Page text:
In this appeal from his conviction for simple battery, appellant contends that the evidence was not sufficient to support a conviction and that the trial court erred by giving the jury a harmfully misleading instruction in response to a question it asked. We disagree with the first contention, but agree with the second and, accordingly, reverse the conviction.
1. According to the testimony of the victim in this case, she was working behind the counter in a convenience store when appellant came in to buy gasoline. Apparently because of appellant's dissatisfaction with the quality of the victim's service, harsh words and epithets were exchanged. The verbal violence escalated until it became physical: appellant picked up some paper bags that were stacked on the counter and hit the victim with them. She testified that the blow caused her pain.
Appellant's testimony was somewhat different. He agreed that he was displeased with the victim because she took too long arranging for him to pump gas and getting ready to accept payment. He denied, however, that he struck her with bags held in his hand, swearing that he merely picked up two or three of the smallest bags there and threw them at the victim.
The testimony of the victim and of a co-worker was sufficient to permit the jury to find that appellant struck the victim and caused her pain. It is not necessary that the victim suffer great physical harm; the infliction of pain is sufficient harm under the statute. Maze v. State, 135 Ga. App. 561 (1) (218 SE2d 450) (1975)
. Accepting appellant's testimony that he threw the bags at the victim rather than holding them in his hand to strike her, the jury could still find that appellant committed a battery. As this court noted in J.A.T. v. State of Ga., 133 Ga. App. 922 (1) (212 SE2d 879) (1975)
, "[e]ven under the former law, Code 26-1408, which defined 'battery' rather restrictively as 'the unlawful beating of another,' battery was held to be committable without direct physical contact between the parties, e.g., by use of. . . a rock [Cit.]." The evidence was sufficient to authorize any rational trier of fact to find appellant guilty of simple battery beyond a reasonable doubt. Jackson v. Virginia, 443 U. S. 307 (99 SC 2781, 61 LE2d 560) (1979); Jackson v. State, 182 Ga. App. 826 (357 SE2d 143) (1987)
2. After the jury had deliberated for some time, it asked the court what the "exact charge" against appellant was. In response, the trial court charged the jury as follows: "This defendant is charged with the offense of simple battery which is listed in the accusation which you have before you.
"A person commits the offense of simple battery when he intentionally causes physical harm to another.
"I further charge you that any act of physical violence, and the law will not draw a line between different degrees of violence inflicted on the person of another, which is not necessary, is not privileged and which constitutes a harmful or offensive contact constitutes a battery." (Emphasis supplied.)
The last portion of that charge was taken from Brown v. State, 57 Ga. App. 864, 867 (197 SE 82) (1938), and it is to that portion of the charge that appellant objects, arguing that the trial court's use of the word "offensive" permitted the jury to convict him for an offensive touching, which is a different method of committing simple battery than that with which appellant was charged. We find his argument meritorious.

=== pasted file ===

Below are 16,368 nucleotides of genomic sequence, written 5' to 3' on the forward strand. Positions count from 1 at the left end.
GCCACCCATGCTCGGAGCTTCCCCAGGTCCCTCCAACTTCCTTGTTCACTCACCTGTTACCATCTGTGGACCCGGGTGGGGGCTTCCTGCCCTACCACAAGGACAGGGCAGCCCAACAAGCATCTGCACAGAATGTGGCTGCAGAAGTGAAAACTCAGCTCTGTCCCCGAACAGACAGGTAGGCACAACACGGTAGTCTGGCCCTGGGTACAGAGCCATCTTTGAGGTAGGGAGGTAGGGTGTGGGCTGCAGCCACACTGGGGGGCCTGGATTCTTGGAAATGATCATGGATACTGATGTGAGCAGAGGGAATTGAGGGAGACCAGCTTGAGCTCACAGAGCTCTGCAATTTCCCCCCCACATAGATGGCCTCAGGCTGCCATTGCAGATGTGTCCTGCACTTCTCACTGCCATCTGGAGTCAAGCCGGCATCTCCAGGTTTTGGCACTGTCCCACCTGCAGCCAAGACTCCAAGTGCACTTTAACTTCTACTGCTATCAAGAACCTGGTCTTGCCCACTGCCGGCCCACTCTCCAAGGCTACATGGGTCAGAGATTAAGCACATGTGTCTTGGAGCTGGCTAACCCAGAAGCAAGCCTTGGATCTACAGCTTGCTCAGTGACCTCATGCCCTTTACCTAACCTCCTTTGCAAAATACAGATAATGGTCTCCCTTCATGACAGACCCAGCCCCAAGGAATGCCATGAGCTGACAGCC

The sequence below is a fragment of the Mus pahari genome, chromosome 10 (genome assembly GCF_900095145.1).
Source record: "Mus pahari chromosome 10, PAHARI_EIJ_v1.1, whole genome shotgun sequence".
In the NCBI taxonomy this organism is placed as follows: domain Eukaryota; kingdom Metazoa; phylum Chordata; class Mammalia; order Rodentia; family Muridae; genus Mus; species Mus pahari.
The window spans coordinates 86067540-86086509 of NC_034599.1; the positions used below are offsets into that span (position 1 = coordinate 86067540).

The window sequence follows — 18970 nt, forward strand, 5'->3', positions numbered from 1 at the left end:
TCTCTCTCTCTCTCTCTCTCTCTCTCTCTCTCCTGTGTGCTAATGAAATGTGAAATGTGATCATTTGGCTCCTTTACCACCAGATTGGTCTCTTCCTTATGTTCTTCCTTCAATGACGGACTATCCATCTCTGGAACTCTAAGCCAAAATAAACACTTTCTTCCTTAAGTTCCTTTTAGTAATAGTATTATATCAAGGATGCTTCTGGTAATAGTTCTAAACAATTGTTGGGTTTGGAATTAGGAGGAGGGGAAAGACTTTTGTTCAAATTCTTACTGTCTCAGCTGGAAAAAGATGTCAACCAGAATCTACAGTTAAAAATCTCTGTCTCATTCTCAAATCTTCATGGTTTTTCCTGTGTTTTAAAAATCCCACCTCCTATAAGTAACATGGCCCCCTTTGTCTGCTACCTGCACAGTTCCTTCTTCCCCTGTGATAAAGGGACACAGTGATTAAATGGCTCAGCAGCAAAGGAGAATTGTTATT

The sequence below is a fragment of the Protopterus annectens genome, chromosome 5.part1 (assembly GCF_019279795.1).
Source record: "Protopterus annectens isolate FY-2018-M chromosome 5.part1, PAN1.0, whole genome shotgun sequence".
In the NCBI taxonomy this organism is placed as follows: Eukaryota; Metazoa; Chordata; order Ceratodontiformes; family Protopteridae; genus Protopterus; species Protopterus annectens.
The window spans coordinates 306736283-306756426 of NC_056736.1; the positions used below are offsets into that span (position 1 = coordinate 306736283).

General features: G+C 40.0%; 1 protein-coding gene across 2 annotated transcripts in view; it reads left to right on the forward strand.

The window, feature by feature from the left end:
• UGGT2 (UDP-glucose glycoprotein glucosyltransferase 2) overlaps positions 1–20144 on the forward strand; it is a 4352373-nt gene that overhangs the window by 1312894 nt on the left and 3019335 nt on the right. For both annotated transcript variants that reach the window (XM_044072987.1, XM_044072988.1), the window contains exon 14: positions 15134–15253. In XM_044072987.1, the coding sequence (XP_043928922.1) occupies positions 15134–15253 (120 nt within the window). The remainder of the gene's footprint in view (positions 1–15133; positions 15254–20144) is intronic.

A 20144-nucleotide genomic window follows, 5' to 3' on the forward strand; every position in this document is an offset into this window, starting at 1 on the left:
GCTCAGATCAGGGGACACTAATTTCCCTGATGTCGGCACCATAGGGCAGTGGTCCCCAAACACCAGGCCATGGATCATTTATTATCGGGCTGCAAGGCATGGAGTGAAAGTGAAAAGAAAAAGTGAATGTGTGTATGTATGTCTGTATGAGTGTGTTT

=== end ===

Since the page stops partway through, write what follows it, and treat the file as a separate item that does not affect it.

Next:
The offense of simple battery is defined in OCGA 16-5-23
(a) (1) & (2). Subsection (a) (1) concerns intentional contact of an insulting or provoking nature, contemplating a touching which does not injure but which is insulting. Subsection (a) (2), on the other hand, concerns the intentional causation of physical harm, a touching which goes beyond insult to the infliction of pain. Appellant was charged with simple battery in an accusation which alleged that he did "intentionally cause physical harm to the person of [the victim], by striking [her] on the head with a stack of paper bags."
Our reading of that accusation is that appellant was charged with a violation of OCGA 16-5-23
(a) (2). The jury instruction taken from Brown, supra, however, with its reference to an "offensive contact," permitted the jury to convict appellant if it found that he had either caused the victim physical harm or made an offensive contact with her. Appellant's admission that he intentionally caused the paper bags to come into contact with the victim authorized a finding by the jury that he made an offensive contact with the victim but did not cause her pain, a finding which would have supported a verdict of guilty of simple battery under the charge as given.
We held in Mize, supra, that physical contact of an insulting nature is a form of simple battery separate from causing physical harm, and that it must be charged specifically. "Thus a charge that simple battery may be committed either by intentionally making physical contact of an insulting or provoking nature or by causing physical harm, while a true statement of the elements of battery, is not a true statement of facts or law under which [appellant] could be convicted in the face of the accusation as drawn." Dinnan v. State, 173 Ga. App. 191 (2) (325 SE2d 851) (1984)
"[I]t is reversible error to instruct the jury that an offense may be committed in more than one manner where only one manner is alleged in the indictment and no remedial instructions are given to limit the jury's consideration to that particular manner." Owens v. State, 173 Ga. App. 309 (4) (326 SE2d 509) (1985)
. In our view, the jury instruction taken from Brown constituted exactly the error condemned in Owens and requires reversal of appellant's conviction.
James L. Webb, Solicitor, E. Duane Cooper, Assistant Solicitor, for appellee.